Welcome to Farming!
Winter. Tea in hand, farmer curls up by the fire, thumbs through seed catalogues and dreams leisurely dreams about the harvest yet to come. Snow falls quietly. Begin nap sequence.
Winter. Awash in a laptop’s electronic glow, farmer squints for days on end at Excel spreadsheets, puzzling over whether 24 tomato plants will feed 40 people for 8 weeks. (Best make it 30 plants.) And which varieties are the tastiest? And won’t wither in our New England climate? And when to start the seeds that will become the plants that ensure our members a varied and bountiful supply each week?
And that’s just tomatoes. Multiply that fun exercise by 120 varieties of 42 types of vegetables and then try to cram all this into 1.5 acres and you’ll get a sense for what this farmer has been up to with his winter “time off.”
But I’m pleased to say the plans are perfectly complete – on paper, anyway. Currently, our farm fits neatly in a few boxes on our porch. Inside them, thousands of seeds wait for the first kiss of sun and wet. What could possibly go wrong?
Well, for starters, our greenhouse could implode. That happened. The same snow that’s held us hostage all winter created mischief at the farm where an avalanche from an adjacent roof gave our pretty little hoop house a makeover. Now it resembles a whale carcass, all rib cage and shredded skin.
How’s that for a warm welcome to farming?
With one week before the first seeds have to be planted, Dina and I are scrambling for alternatives. But we’re not without hope. Our vision for a community-focused CSA has met with overwhelming support from our neighbors. After a door-to-door campaign the Fuller Brush Man would be proud of, all 40+ shares sold within a month and the waitlist is growing every week. During our furious canvassing, we met beekeepers, beer brewers and many a fellow gardener. We were invited to latke parties, looked through family albums and received multiple offers of baby-sitting. During a recent blizzard, one CSA member showed up on our doorstep bearing two bottles of homemade mead. All but a few of our members live within shouting distance of our house and most of them have never been part of a farm share before.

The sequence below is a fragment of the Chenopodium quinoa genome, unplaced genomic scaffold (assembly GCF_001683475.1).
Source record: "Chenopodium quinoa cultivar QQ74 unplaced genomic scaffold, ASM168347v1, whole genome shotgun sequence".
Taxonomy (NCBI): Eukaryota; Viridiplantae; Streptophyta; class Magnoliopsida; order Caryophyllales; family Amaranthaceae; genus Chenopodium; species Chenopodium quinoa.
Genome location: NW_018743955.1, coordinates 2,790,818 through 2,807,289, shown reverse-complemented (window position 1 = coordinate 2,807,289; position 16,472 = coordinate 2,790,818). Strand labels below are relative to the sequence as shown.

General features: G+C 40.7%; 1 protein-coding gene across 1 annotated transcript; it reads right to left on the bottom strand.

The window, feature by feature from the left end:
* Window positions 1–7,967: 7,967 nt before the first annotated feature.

We’re bursting with excitement (and not a little anxiety) about all the veggies we have yet to grow. A metric ton of compost arrives tomorrow, our 1971 Farmall Cub tractor arrives next week, and in a few short months, our yard will be full of strangers becoming neighbors and we’ll all stuff our refrigerators to overflowing with beautiful produce.
That’s the vision. Now, where’s that new greenhouse?!!